Looking pregnant at 24 weeks

Sometimes, complications arise that require midwives to refer their clients to an obstetrician. This happened during my first birth, when I went into labor at 34 weeks. But even in that high-risk situation, my midwives stayed with me as I gave birth, and provided follow-up care after my baby was born. They referred me, and I had an obstetrician, but they didn’t leave me. It meant so much to have them there to help me and advocate for me as I faced a very medicalized birth situation.

I am not sure where life will lead my children. But I know that they both got their starts with the help of some amazing midwives. I am so thankful to those women who stood with me, and guided me through my entry into motherhood.

Have you used midwifery care? Is it an option where you live? And what is important to you when you’re choosing a care provider for pregnancy and birth? I’d love to hear!

Should We Wait to Cut the Umbilical Cord?

Anatomy of the Umbilical Cord

I came across a very interesting article via Science Daily that delves into whether or not one should wait to cut the umbilical cord immediately after birth.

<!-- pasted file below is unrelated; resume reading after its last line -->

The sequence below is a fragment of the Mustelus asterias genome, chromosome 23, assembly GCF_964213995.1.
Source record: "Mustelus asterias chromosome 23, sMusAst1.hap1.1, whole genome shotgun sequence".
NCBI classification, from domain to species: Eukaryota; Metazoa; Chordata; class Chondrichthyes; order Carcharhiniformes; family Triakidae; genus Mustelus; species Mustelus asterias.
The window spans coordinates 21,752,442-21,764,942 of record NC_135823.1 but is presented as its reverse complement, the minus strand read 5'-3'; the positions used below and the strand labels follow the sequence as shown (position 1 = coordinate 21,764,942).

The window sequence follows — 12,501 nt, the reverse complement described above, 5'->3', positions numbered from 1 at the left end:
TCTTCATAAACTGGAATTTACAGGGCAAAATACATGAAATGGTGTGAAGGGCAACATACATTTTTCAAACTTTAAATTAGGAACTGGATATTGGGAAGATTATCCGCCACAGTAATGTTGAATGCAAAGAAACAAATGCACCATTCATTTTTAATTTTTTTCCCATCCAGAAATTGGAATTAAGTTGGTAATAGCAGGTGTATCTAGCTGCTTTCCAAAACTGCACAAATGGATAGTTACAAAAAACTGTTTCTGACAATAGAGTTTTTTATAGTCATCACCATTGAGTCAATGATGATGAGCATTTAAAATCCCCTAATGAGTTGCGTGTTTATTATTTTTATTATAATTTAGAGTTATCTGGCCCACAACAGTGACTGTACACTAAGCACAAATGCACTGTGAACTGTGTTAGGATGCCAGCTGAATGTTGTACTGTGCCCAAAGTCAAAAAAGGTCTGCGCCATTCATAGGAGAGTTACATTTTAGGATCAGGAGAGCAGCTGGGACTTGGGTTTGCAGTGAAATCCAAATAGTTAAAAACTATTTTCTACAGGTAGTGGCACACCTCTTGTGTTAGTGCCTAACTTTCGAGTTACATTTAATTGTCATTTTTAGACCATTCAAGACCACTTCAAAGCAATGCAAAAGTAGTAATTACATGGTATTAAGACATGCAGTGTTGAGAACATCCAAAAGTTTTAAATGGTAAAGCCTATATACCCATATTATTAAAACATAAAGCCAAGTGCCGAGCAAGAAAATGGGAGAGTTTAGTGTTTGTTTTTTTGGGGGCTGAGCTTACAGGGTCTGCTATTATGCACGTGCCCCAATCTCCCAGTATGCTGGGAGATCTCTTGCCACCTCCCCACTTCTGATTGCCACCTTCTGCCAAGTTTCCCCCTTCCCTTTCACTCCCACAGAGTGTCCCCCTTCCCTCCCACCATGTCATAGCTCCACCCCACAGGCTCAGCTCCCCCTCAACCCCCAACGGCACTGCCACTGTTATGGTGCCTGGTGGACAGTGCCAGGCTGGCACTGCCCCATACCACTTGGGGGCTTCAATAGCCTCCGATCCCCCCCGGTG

According to the article’s research “In pre-term infants, delaying clamping the cord for at least 30 seconds reduced incidences of intraventricular hemorrhage, late on-set sepsis, anemia, and decreased the need for blood transfusions.”

In another article on ScienceDaily.com concerning cutting of cords, studies suggest that delaying the cutting simply by two minutes, decreases the infant’s risk for iron anemia and boosts its reserves.

For more research and references on cord cutting please see below:

Cord Issues at GentleBirth.org

“Umbilical Cords Clamped Too Soon, Researchers Say” at Yahoo News

“Natural Childbirth: Delayed Cord Clamping” at Eco Child’s Play

– Danielle Buffardi is a freelance writer and editor. Visit her on the web at  http://www.PenPointEditorial.com